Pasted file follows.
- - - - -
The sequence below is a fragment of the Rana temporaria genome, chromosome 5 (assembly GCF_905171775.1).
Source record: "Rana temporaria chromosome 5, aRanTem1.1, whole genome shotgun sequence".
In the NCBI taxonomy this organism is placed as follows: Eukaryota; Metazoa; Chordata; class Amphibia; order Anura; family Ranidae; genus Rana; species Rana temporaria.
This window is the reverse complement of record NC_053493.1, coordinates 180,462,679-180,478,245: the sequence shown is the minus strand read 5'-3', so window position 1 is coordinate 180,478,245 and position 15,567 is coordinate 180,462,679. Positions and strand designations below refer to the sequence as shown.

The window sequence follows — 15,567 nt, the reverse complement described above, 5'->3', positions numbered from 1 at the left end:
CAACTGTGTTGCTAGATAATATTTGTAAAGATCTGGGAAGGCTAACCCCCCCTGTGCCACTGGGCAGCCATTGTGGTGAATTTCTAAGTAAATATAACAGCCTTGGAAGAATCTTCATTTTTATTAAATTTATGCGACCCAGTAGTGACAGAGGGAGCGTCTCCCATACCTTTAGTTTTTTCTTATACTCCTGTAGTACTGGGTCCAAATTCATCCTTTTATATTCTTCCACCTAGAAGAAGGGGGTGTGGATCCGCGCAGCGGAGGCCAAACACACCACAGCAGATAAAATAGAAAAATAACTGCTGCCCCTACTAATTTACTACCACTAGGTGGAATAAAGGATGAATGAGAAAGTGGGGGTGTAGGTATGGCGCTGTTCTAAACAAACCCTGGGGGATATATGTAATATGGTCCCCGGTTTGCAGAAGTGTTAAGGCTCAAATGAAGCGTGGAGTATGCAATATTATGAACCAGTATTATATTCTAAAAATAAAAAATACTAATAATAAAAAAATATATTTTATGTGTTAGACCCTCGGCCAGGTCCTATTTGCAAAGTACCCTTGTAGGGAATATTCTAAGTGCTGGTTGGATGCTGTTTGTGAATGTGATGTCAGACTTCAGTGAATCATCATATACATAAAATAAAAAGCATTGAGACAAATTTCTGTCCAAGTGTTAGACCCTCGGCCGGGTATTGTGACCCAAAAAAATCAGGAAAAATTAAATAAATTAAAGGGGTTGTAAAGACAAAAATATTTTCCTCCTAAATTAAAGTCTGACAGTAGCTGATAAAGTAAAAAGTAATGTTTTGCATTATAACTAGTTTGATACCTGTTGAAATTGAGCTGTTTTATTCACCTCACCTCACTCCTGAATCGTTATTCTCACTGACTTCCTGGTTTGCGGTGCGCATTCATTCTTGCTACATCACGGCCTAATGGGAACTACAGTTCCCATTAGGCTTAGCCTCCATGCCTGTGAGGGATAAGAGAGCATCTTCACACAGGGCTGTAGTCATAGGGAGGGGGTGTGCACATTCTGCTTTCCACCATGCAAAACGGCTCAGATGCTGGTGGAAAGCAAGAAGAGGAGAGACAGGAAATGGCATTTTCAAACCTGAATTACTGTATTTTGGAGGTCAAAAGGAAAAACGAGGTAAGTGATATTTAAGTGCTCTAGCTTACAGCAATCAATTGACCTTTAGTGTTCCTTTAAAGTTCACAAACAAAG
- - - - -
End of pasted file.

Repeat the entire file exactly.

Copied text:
The sequence below is a fragment of the Rana temporaria genome, chromosome 5 (assembly GCF_905171775.1).
Source record: "Rana temporaria chromosome 5, aRanTem1.1, whole genome shotgun sequence".
In the NCBI taxonomy this organism is placed as follows: Eukaryota; Metazoa; Chordata; class Amphibia; order Anura; family Ranidae; genus Rana; species Rana temporaria.
This window is the reverse complement of record NC_053493.1, coordinates 180,462,679-180,478,245: the sequence shown is the minus strand read 5'-3', so window position 1 is coordinate 180,478,245 and position 15,567 is coordinate 180,462,679. Positions and strand designations below refer to the sequence as shown.

The window sequence follows — 15,567 nt, the reverse complement described above, 5'->3', positions numbered from 1 at the left end:
CAACTGTGTTGCTAGATAATATTTGTAAAGATCTGGGAAGGCTAACCCCCCCTGTGCCACTGGGCAGCCATTGTGGTGAATTTCTAAGTAAATATAACAGCCTTGGAAGAATCTTCATTTTTATTAAATTTATGCGACCCAGTAGTGACAGAGGGAGCGTCTCCCATACCTTTAGTTTTTTCTTATACTCCTGTAGTACTGGGTCCAAATTCATCCTTTTATATTCTTCCACCTAGAAGAAGGGGGTGTGGATCCGCGCAGCGGAGGCCAAACACACCACAGCAGATAAAATAGAAAAATAACTGCTGCCCCTACTAATTTACTACCACTAGGTGGAATAAAGGATGAATGAGAAAGTGGGGGTGTAGGTATGGCGCTGTTCTAAACAAACCCTGGGGGATATATGTAATATGGTCCCCGGTTTGCAGAAGTGTTAAGGCTCAAATGAAGCGTGGAGTATGCAATATTATGAACCAGTATTATATTCTAAAAATAAAAAATACTAATAATAAAAAAATATATTTTATGTGTTAGACCCTCGGCCAGGTCCTATTTGCAAAGTACCCTTGTAGGGAATATTCTAAGTGCTGGTTGGATGCTGTTTGTGAATGTGATGTCAGACTTCAGTGAATCATCATATACATAAAATAAAAAGCATTGAGACAAATTTCTGTCCAAGTGTTAGACCCTCGGCCGGGTATTGTGACCCAAAAAAATCAGGAAAAATTAAATAAATTAAAGGGGTTGTAAAGACAAAAATATTTTCCTCCTAAATTAAAGTCTGACAGTAGCTGATAAAGTAAAAAGTAATGTTTTGCATTATAACTAGTTTGATACCTGTTGAAATTGAGCTGTTTTATTCACCTCACCTCACTCCTGAATCGTTATTCTCACTGACTTCCTGGTTTGCGGTGCGCATTCATTCTTGCTACATCACGGCCTAATGGGAACTACAGTTCCCATTAGGCTTAGCCTCCATGCCTGTGAGGGATAAGAGAGCATCTTCACACAGGGCTGTAGTCATAGGGAGGGGGTGTGCACATTCTGCTTTCCACCATGCAAAACGGCTCAGATGCTGGTGGAAAGCAAGAAGAGGAGAGACAGGAAATGGCATTTTCAAACCTGAATTACTGTATTTTGGAGGTCAAAAGGAAAAACGAGGTAAGTGATATTTAAGTGCTCTAGCTTACAGCAATCAATTGACCTTTAGTGTTCCTTTAAAGTTCACAAACAAAG